In a recent discussion on this blog (see “Is your ‘pro-life’ ethic internally consistent?”) some people were a bit upset that I would compare abortion to killing during war or the capital punishment of a criminal. I found this a bit odd since part of the “pro-life” argument is the full personhood of the unborn. In other words, I asked how these three were different or similar based on the notion that it is possible to discuss the unborn as having rights similar to those who have been born.
Someone asked whether or not abortion in the United States is the same thing as the Holocaust of World War II. In hasty response I proposed that it isn’t, though I confess I didn’t spend much time reasoning as to why. This post will be an effort to examine my own thinking on the matter and I welcome dialogue. I know this is a touchy subject, but I think we can navigate it.
First, I don’t know if it is intuition or cultural conditioning, but when I imagine myself observing a Nazi soldier grabbing a Jewish man in order to drag him toward assassination it seems quite different that watching a teenage girl step into an abortion clinic. Obviously, this hasn’t been the case for everyone as we’ve seen exemplified by those who commit terrorist style acts toward such clinics. Nevertheless, most anti-abortion advocates are not willing to violently protest either the woman having the abortion (more understandable since to harm her would be to harm the unborn child) or the people performing the abortion.
Why is this? Is it as evil to abort a child as it is for a Nazi soldier to kill a Jew or a gypsie? If so, why is our instinct to think we’d do something about saving the Jew, but not the child?
Second, I wonder aloud if we talk of doing what we find morally responsible in situations where we are not confronted with the actual event. In other words, we may say we’d fight the Nazi to save the Jew, but many people did live as by-standers out of their own self-preservation. So it may be that the difference is merely that one is hypothetical (I’d save the Jewish man) while the other is actual (I could save an unborn child).
Third, I wrestle with how I’d handle being told by my teenage daughter (let’s say sixteen so she is a bit older, but under my authority) that she was pregnant and that she intended to have an abortion in comparison with if the same daughter had the child and then called me on the phone when the child was six months old to tell me she planned on killing it. My instinct tells me there is a difference, but it could be that I am culturally conditioned. It could be that my sense of morality is shaped by crime-and-punishment. I know that she is protected under the law in case of abortion, but six months outside the womb changes everything legally. Is there an actual difference or merely a difference of consequence that informs my emotions?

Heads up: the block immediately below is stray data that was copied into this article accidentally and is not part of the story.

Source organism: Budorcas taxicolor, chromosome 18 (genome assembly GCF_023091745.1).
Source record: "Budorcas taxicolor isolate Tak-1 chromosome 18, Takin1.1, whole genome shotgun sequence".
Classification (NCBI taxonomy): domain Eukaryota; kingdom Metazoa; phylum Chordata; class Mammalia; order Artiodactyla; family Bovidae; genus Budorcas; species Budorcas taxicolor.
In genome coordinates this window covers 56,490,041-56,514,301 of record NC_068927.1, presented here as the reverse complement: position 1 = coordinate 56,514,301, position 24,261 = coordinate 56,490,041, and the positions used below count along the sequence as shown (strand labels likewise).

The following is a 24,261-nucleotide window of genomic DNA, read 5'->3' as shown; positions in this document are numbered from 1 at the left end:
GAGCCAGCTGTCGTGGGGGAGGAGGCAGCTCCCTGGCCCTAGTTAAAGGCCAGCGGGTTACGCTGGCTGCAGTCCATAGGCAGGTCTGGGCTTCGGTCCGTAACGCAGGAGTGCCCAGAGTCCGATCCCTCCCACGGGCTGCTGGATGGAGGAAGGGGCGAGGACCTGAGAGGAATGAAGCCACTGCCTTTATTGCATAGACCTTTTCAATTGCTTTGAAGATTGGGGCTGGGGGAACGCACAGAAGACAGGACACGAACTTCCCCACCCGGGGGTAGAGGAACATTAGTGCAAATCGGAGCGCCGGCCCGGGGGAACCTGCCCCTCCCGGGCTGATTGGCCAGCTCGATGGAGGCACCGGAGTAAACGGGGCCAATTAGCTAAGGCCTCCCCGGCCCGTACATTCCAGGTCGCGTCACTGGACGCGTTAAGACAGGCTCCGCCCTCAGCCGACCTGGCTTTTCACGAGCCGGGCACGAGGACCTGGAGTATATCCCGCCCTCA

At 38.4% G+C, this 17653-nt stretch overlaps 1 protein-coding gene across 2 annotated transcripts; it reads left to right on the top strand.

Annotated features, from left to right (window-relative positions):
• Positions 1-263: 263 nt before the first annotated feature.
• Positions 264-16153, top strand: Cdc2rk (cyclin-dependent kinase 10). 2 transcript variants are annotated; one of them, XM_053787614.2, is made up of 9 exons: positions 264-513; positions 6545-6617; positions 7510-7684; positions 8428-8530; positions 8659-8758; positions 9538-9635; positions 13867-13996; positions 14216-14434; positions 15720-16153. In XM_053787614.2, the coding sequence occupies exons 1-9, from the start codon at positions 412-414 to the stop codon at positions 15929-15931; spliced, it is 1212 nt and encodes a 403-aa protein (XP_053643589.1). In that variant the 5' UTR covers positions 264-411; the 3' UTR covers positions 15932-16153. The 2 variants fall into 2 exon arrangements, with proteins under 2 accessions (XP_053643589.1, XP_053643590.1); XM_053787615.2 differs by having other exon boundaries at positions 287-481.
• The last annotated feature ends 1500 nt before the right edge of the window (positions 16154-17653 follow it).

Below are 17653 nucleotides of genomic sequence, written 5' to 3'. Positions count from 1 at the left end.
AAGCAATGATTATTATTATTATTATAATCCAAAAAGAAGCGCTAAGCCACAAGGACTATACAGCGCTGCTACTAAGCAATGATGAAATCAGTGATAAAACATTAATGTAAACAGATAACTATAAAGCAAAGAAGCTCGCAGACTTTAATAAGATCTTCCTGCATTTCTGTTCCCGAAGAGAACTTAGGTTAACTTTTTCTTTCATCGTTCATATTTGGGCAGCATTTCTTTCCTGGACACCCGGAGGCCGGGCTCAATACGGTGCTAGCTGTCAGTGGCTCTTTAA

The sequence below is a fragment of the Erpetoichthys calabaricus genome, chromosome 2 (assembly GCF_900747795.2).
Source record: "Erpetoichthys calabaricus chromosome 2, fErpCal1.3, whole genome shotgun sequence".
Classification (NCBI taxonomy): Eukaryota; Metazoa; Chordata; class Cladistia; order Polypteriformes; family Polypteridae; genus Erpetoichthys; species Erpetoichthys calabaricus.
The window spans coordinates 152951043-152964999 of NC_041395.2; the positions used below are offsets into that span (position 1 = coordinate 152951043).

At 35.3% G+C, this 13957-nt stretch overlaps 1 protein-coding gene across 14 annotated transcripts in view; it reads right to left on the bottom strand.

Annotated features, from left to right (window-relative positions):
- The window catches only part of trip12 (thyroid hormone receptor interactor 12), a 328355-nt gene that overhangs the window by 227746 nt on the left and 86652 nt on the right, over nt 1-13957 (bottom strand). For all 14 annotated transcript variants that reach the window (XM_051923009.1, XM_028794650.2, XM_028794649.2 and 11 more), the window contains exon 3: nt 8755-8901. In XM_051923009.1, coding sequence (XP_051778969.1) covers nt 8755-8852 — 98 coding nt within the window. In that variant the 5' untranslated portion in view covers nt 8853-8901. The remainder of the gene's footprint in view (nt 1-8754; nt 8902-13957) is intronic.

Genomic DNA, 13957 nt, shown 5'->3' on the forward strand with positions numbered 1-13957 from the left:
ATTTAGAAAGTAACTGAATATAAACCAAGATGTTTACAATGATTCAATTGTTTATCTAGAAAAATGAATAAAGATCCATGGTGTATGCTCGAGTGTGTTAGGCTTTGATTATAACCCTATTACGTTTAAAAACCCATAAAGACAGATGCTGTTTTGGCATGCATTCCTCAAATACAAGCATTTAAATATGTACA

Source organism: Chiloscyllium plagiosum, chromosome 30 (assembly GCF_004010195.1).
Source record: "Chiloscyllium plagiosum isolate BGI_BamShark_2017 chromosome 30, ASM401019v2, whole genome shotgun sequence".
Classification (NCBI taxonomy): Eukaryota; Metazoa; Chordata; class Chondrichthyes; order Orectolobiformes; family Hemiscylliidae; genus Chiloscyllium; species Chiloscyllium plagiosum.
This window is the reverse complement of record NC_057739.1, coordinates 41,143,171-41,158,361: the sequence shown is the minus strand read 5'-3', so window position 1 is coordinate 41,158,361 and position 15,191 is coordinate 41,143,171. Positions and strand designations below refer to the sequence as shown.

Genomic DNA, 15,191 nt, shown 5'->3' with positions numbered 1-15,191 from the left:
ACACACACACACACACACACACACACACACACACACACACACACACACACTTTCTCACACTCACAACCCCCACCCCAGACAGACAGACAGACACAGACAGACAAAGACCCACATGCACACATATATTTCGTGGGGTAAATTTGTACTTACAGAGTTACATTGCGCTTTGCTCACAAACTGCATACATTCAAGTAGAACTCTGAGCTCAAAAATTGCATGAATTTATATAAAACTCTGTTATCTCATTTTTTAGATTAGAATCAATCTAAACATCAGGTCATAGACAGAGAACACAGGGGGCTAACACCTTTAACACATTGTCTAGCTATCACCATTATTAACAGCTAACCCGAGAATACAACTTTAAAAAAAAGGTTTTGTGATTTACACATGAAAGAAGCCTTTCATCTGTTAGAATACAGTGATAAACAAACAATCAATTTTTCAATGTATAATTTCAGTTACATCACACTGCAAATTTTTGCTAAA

Fourth, there is a very interesting “Philosophy Experiment” called “Whose Body Is It Anyway?” that proposes you wake up one day attached to another person’s body. Their life depends on using you as a source for nine months. If you refuse, they die. It is your body, do you have the right to deny sustaining life even if this person was attached to you without permission? Of course, there are obvious “how did we get here” differences between this scenario and pregnancy, but it is something we must consider. One of the “pro-choice” arguments says that it is a woman’s body and her right to choose whether she uses it to sustain another life. What are we to make of the “sustainer” argument (i.e. the other person doesn’t have life on their own without being granted support from another). For those who advocate abortion rights is the key factor the use of the body? Could a mother of a six month old child stop feeding it because she doesn’t feel the obligation to “sustain” the child (I speak of morality, not law)?
Fifth, personhood is a difficult thing to understand. Many “conservatives” say at conception while many “liberals” say at birth. Those who defend the life of the unborn note that in the womb you see hands, feet, eyes, a heartbeat, and all the signs of humanity though not fully developed (which raises the question of how developed must a human be to be a human?) and this is reason enough to enact laws that precaution to protect as early as possible. Those who defend abortion rights note that arguments for “potentiality” can go quite a ways back if one isn’t careful. Is using contraceptives “murder” since it hinders potential life (as Roman Catholics teach)? What about the first clump of cells?
Others say that life begins at that first breath outside the womb (some Christians quote God breathing into Adam to give him personhood). This seems to be what out laws support now, but it appears quite contradictory when we charge someone with murder who harms a mother causing the death of the unborn or when we will do all that we can to save a child born of premature birth suggesting that we realize some real personhood even if the baby hasn’t had the opportunity to fully develop.
Finally, let’s imagine that Roe v. Wade was reversed and abortion was criminalized. What happens? Do women cease to abort their babies? If our real concern is life then we must not be satisfied with enacting legislation that criminalizes an act. We must ask how we could preserve life. Do we know what to do if some reject the law and continue with illegal abortions? What is our aim?
These are the questions running through my mind on this matter. What are your thoughts?